Anticipating this refutation, the baraita states that it is invalid because even so, the fact that a borrower is liable to pay the principal when he claims the deposit was taken by an armed bandit, without the ability to exempt himself by taking an oath, is a greater stringency than the fact that a paid bailee is liable for the double payment, but only if he takes a false oath to that effect. Consequently, a borrower has a more severe level of liability, and the a fortiori inference is valid.

ืื™ื‘ืขื™ืช ืื™ืžื ืงืกื‘ืจ ืœืกื˜ื™ื ืžื–ื•ื™ื™ืŸ ื’ื–ืœืŸ ื”ื•ื

Alternatively, if you wish, say that the baraita holds that an armed bandit is classified as a robber. The paid bailee is not liable for the double payment if he claims that the deposit was taken by an armed bandit, as the double payment is paid only for a false claim of theft, not robbery. Consequently, the basis of the refutation is flawed.

ืืฉื›ื—ืŸ ืœื—ื™ื•ื‘ ืœืคื˜ื•ืจ ืžื ื ืœืŸ

The Gemara asks: We have found sources for the liability of a borrower in a case of theft or loss; from where do we derive a source for the halakha that in a case of theft or loss he is exempt if he had also borrowed the services of the owner at the same time as borrowing the animal? The verse describing his exemption from liability is stated only with regard to a case in which the animal entrusted to him is injured or dies (see Exodus 22:13).

ื•ื›ื™ ืชื™ืžื ื ื™ืœืฃ ืžืฉื‘ื•ืจื” ื•ืžืชื” ืžื” ืœืฉื‘ื•ืจื” ื•ืžืชื” ืฉื›ืŸ ืื•ื ืก

And if you would say: Let us derive it from the fact that a borrower who also borrowed the services of the owner is exempt if the animal is injured or dies, as the type of occurrence should not make any difference, then one can counter: What is notable about a case in which it is injured or dies? It is notable in that it is an unavoidable accident, and so it is reasonable that oneโ€™s liability be limited. Can you say the same in a case of theft or loss, which theoretically he could have prevented?

ืืœื ื’ืžืจ ืžืฉื•ืžืจ ืฉื›ืจ ื•ืฉื•ืžืจ ืฉื›ืจ ื’ื•ืคื™ื” ืžื ืœืŸ ื’ืžืจื™ ื—ื™ื•ื‘ื ื“ืฉื•ืžืจ ืฉื›ืจ ืžื—ื™ื•ื‘ื ื“ืฉื•ืืœ ืžื” ืœื”ืœืŸ ื‘ื‘ืขืœื™ื ืคื˜ื•ืจ ืืฃ ื›ืืŸ ื‘ื‘ืขืœื™ื ืคื˜ื•ืจ

Rather, derive the halakha that a borrower who also borrowed the services of the owner is exempt if the animal is injured or dies from the halakha of a paid bailee, who is exempt for theft and loss if he had borrowed the services of the owner at the same time as the animal. The Gemara asks: But from where do we derive that the exemption from liability also applies to a paid bailee himself? We derive the limitation of liability of a paid bailee from the limitation of liability of a borrower: Just as below, with regard to a borrower, for those cases in which the verse states that he is liable, it states that if he borrowed the animal together with the services of the owner that he is exempt, so too, here, with regard to a paid bailee, for those cases in which he is liable, if he undertook to safeguard the animal together with borrowing the services of the owner, then he is exempt.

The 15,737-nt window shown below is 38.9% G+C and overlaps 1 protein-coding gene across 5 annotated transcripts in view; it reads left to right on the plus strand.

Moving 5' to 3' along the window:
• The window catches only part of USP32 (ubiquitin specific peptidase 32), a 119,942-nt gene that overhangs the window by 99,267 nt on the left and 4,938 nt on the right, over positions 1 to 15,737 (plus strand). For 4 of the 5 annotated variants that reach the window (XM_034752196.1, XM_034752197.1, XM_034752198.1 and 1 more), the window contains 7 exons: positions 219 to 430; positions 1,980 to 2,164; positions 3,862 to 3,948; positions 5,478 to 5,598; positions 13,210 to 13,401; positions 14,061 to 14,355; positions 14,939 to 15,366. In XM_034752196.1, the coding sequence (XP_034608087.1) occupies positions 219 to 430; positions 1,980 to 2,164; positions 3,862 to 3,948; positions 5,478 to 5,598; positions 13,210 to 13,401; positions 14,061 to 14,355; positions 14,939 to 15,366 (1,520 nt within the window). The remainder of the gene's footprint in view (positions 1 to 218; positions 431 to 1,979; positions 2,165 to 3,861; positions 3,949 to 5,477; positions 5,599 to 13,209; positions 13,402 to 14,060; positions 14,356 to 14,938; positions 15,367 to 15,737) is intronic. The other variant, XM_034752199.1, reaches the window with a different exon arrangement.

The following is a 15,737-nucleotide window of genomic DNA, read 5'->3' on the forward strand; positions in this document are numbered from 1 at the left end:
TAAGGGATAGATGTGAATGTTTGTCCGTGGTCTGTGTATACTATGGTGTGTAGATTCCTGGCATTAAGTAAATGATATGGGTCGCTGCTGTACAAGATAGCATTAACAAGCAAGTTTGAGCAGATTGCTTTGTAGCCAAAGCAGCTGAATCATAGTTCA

ื‘ืžืื™ ื’ืžืจ ืื™ ื‘ืžื” ืžืฆื™ื ื• ืื™ื›ื ืœืžื™ืคืจืš ื›ื“ืคืจื›ื™ื ืŸ ืฉื›ืŸ ืื•ื ืก

The Gemara asks: Through what method is this derived? If it is derived through an interpretive principle known as: What do we find, i.e., a comparison between cases with similar details, this can be refuted, just as we refuted the possibility of deriving a limitation on oneโ€™s liability in a case of theft or loss from a case in which the animal was injured or died. Because a case in which it is injured or dies is an unavoidable accident, it is reasonable that oneโ€™s liability be limited specifically to such circumstances.

ืืœื ืืžืจ ืงืจื ื•ื›ื™ ื™ืฉืืœ ื•ื™ื• ืžื•ืกื™ืฃ ืขืœ ืขื ื™ืŸ ืจืืฉื•ืŸ ื•ื™ืœืžื“ ืขืœื™ื•ืŸ ืžืชื—ืชื•ืŸ

Rather, the halakha that a bailee who also borrowed the services of the owner is exempt if the animal is stolen or lost is derived as follows: The verse states: โ€œAnd if he borrowsโ€ (Exodus 22:13). The conjunctive โ€œandโ€ indicates that the passage detailing the liability of a borrower is adding to the first matter, i.e., it should be seen as a continuation of the previous passage detailing the liability of a paid bailee. And therefore, let the case of a paid bailee above be derived from the case below of the borrower, including the exemption from liability in a case in which the services of the owner were borrowed at the same time as the animal.

ื•ืื›ืชื™ ืฉื•ืืœ ืžืฉื•ืžืจ ืฉื›ืจ ืœื ื’ืžืจ ื“ืื™ื›ื ืœืžื™ืคืจืš ืžื” ืœืฉื•ืžืจ ืฉื›ืจ ืฉื›ืŸ ืคื˜ื•ืจ ื‘ืฉื‘ื•ืจื” ื•ืžืชื” ืชืืžืจ ื‘ืฉื•ืืœ ืฉื—ื™ื™ื‘ ื‘ืฉื‘ื•ืจื” ื•ืžืชื”

The Gemara raises a difficulty: But still, the halakhot of a borrower cannot be derived from those of a paid bailee though an a fortiori inference, as an attempt to do so can be refuted as follows: What is notable about the case of a paid bailee? It is notable in that he is exempt in a case in which the animal is injures or died. Shall you also say the same for a borrower, who is liable in a case in which the animal is injured or dies? Since a borrower has a more severe level of liability, perhaps the exemption from liability that exists in a case of theft or loss for a paid bailee is not in effect with regard to a borrower.